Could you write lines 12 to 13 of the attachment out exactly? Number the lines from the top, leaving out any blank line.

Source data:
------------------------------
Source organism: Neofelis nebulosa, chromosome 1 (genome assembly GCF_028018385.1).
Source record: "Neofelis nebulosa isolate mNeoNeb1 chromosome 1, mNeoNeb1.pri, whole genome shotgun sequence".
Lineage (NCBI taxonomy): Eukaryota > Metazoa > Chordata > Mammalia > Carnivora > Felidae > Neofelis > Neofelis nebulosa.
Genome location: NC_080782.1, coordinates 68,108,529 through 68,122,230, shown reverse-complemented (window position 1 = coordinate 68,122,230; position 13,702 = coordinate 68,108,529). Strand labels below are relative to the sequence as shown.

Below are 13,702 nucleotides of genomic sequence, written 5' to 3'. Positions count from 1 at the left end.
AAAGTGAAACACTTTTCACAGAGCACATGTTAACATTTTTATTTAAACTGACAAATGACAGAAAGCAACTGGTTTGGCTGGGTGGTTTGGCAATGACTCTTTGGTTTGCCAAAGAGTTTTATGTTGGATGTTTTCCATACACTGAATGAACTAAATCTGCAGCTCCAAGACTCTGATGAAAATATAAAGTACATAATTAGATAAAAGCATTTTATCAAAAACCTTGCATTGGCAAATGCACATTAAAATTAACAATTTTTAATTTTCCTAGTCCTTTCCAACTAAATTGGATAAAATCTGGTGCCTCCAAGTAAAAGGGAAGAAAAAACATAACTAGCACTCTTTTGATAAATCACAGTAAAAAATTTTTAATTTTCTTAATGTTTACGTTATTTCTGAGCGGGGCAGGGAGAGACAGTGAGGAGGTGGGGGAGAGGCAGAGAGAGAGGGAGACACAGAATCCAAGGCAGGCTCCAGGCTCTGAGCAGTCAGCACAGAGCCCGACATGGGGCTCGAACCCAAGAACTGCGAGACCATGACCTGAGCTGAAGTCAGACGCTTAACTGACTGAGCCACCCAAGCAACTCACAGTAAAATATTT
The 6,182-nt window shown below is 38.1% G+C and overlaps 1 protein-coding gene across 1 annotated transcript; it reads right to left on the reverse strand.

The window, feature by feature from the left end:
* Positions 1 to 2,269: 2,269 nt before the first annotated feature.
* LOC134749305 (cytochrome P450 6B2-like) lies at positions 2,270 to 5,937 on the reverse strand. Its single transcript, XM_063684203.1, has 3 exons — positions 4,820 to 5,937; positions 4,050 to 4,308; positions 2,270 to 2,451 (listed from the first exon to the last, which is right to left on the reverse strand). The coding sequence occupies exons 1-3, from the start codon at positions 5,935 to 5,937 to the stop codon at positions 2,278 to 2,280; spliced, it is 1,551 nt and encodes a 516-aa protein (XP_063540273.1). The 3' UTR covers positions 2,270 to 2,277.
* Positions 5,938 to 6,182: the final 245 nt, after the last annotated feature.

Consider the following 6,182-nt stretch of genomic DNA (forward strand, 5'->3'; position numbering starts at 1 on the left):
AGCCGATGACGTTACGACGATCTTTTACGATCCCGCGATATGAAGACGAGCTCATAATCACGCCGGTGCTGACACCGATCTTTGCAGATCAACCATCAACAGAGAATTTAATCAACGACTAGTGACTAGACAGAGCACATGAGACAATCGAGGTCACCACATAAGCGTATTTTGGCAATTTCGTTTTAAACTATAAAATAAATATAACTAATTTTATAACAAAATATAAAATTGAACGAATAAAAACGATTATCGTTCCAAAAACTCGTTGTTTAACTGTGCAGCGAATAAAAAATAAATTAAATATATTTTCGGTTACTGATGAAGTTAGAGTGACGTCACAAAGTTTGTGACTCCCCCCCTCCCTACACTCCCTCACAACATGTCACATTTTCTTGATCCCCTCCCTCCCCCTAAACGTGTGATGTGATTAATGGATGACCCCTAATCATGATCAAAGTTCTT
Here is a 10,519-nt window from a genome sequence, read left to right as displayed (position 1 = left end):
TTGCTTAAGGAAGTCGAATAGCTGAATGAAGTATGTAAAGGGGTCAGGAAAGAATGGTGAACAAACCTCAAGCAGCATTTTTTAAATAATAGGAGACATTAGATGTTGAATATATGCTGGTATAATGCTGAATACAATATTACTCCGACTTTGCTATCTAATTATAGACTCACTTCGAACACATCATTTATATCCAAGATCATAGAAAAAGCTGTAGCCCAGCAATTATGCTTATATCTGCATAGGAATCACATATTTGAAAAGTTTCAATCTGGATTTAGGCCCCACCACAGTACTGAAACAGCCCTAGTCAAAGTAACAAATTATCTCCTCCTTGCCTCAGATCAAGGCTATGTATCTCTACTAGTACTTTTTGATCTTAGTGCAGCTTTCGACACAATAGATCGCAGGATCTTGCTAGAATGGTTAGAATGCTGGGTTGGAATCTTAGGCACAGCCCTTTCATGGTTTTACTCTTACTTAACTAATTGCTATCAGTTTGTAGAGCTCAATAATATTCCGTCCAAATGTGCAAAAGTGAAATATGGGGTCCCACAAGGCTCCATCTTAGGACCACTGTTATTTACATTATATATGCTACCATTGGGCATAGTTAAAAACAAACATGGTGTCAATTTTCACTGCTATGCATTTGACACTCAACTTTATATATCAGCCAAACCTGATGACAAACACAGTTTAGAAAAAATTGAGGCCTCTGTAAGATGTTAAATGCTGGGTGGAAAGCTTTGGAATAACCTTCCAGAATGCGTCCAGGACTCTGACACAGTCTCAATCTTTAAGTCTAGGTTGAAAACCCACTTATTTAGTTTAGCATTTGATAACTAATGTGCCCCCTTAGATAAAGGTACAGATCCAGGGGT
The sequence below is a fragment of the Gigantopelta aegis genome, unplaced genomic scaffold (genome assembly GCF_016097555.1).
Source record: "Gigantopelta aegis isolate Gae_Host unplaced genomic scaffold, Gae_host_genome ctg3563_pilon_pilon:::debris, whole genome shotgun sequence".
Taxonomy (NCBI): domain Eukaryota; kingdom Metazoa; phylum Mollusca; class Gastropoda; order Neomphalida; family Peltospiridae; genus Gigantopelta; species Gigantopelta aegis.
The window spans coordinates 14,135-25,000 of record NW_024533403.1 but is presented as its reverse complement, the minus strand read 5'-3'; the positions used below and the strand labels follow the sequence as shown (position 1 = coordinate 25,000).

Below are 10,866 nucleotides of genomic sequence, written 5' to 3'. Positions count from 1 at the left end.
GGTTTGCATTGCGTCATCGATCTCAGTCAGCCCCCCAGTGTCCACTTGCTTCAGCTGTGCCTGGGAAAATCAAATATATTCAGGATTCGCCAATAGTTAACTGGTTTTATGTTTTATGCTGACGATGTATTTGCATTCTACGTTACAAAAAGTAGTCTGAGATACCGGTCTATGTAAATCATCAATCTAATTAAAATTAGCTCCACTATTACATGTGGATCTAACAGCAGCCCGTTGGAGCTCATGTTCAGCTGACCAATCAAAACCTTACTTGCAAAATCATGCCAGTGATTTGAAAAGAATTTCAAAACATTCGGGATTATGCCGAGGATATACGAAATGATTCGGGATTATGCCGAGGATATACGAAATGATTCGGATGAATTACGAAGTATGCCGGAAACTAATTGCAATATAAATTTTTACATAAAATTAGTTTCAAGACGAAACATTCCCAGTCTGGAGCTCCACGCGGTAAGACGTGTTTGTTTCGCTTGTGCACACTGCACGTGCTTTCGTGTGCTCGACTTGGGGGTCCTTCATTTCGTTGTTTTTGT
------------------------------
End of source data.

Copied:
Consider the following 6,182-nt stretch of genomic DNA (forward strand, 5'->3'; position numbering starts at 1 on the left):
AGCCGATGACGTTACGACGATCTTTTACGATCCCGCGATATGAAGACGAGCTCATAATCACGCCGGTGCTGACACCGATCTTTGCAGATCAACCATCAACAGAGAATTTAATCAACGACTAGTGACTAGACAGAGCACATGAGACAATCGAGGTCACCACATAAGCGTATTTTGGCAATTTCGTTTTAAACTATAAAATAAATATAACTAATTTTATAACAAAATATAAAATTGAACGAATAAAAACGATTATCGTTCCAAAAACTCGTTGTTTAACTGTGCAGCGAATAAAAAATAAATTAAATATATTTTCGGTTACTGATGAAGTTAGAGTGACGTCACAAAGTTTGTGACTCCCCCCCTCCCTACACTCCCTCACAACATGTCACATTTTCTTGATCCCCTCCCTCCCCCTAAACGTGTGATGTGATTAATGGATGACCCCTAATCATGATCAAAGTTCTT